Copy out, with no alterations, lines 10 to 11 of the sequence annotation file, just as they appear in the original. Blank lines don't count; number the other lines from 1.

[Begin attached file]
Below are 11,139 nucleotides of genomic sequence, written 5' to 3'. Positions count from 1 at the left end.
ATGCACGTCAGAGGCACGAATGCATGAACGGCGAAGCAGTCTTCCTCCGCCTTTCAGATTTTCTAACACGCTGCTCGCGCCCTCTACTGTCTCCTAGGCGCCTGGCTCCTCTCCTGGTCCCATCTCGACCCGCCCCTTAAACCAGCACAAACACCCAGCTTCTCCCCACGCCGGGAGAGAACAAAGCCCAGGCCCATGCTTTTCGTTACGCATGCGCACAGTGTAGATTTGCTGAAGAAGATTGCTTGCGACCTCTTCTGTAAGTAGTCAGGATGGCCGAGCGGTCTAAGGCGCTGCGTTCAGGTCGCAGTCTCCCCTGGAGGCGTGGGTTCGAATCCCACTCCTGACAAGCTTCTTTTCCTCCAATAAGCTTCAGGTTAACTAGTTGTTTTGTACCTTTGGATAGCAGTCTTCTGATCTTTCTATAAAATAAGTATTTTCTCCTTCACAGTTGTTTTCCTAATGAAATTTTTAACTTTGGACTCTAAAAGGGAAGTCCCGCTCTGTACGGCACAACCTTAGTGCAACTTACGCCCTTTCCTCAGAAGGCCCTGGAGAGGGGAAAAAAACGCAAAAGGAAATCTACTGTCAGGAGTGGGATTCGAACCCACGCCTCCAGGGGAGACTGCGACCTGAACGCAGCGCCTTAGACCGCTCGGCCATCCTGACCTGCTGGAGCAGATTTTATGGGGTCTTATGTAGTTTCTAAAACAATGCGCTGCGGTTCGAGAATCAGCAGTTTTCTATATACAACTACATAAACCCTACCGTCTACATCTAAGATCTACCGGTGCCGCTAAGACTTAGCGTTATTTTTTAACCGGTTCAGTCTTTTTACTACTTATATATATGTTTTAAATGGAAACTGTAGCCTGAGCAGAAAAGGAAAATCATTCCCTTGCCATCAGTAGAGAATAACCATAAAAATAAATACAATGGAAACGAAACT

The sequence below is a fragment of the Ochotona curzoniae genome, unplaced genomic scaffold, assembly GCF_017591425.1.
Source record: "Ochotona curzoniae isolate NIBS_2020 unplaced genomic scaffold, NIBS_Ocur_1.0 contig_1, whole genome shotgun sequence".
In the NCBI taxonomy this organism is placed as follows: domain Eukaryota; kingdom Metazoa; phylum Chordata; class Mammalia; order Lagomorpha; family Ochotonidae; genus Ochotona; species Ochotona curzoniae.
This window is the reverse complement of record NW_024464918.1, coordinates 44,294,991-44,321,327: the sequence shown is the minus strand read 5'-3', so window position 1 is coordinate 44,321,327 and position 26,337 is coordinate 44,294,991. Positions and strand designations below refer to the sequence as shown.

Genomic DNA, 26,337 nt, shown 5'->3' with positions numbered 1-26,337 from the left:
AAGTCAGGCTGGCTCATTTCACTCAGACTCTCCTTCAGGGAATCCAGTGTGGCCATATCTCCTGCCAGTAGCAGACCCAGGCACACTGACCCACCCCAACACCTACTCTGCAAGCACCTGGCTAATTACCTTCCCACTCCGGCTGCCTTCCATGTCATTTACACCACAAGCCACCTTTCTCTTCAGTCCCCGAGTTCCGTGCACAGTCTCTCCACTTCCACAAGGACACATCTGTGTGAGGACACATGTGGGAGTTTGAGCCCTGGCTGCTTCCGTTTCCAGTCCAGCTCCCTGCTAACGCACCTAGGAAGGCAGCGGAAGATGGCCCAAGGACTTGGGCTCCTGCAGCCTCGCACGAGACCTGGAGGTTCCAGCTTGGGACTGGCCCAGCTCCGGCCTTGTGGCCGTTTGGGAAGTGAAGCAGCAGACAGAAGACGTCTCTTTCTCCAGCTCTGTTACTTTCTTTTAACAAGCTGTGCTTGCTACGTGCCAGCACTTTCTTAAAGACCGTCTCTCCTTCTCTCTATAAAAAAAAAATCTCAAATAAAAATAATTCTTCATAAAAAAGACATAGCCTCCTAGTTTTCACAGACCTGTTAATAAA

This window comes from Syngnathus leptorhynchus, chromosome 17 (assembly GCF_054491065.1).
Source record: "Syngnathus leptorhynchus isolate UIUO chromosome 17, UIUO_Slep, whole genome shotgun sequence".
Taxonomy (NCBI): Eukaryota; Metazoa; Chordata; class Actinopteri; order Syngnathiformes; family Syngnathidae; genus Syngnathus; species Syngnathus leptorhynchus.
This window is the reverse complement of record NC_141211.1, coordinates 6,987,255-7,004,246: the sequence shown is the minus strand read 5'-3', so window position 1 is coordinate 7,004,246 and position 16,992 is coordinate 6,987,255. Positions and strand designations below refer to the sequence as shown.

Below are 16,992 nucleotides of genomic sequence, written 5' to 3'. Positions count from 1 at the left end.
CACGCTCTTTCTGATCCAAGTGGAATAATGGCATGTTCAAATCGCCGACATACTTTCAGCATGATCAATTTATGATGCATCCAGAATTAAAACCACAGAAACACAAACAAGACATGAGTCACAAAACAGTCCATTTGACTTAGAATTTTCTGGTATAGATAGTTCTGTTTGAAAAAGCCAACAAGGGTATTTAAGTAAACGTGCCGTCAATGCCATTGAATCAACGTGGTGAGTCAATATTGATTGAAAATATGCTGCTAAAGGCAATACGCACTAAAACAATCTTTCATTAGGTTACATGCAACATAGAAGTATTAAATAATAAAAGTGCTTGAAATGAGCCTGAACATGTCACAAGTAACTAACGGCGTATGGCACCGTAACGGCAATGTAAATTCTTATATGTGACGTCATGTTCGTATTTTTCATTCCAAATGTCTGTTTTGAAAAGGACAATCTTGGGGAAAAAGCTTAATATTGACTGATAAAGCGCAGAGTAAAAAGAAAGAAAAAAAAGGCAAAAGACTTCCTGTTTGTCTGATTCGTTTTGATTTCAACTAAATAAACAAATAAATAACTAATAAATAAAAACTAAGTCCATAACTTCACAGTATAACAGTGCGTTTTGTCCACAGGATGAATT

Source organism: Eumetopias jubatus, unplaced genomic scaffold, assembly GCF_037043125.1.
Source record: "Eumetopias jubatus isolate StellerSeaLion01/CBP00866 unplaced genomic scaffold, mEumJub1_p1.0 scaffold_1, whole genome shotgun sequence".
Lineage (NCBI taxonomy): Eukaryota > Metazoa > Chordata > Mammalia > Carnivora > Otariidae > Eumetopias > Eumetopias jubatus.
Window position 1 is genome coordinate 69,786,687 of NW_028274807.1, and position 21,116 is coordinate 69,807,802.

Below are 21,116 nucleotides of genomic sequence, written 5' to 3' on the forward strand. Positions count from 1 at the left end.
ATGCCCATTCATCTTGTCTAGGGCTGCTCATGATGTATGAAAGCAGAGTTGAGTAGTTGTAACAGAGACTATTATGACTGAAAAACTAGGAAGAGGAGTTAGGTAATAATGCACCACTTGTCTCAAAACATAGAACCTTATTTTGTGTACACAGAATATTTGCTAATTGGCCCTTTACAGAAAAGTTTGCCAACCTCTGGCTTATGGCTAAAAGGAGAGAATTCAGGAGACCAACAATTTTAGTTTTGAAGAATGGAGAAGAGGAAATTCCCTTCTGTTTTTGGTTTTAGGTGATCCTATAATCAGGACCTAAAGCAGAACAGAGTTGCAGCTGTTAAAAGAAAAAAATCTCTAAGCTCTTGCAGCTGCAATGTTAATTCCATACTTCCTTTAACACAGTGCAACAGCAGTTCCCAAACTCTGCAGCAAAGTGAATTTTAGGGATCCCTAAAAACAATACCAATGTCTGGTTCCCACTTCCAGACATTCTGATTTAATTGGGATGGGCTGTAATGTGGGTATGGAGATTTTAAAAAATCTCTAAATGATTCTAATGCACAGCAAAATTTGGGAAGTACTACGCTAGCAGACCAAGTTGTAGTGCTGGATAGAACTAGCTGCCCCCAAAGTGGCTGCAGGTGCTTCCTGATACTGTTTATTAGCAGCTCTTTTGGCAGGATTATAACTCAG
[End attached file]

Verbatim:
Source record: "Syngnathus leptorhynchus isolate UIUO chromosome 17, UIUO_Slep, whole genome shotgun sequence".
Taxonomy (NCBI): Eukaryota; Metazoa; Chordata; class Actinopteri; order Syngnathiformes; family Syngnathidae; genus Syngnathus; species Syngnathus leptorhynchus.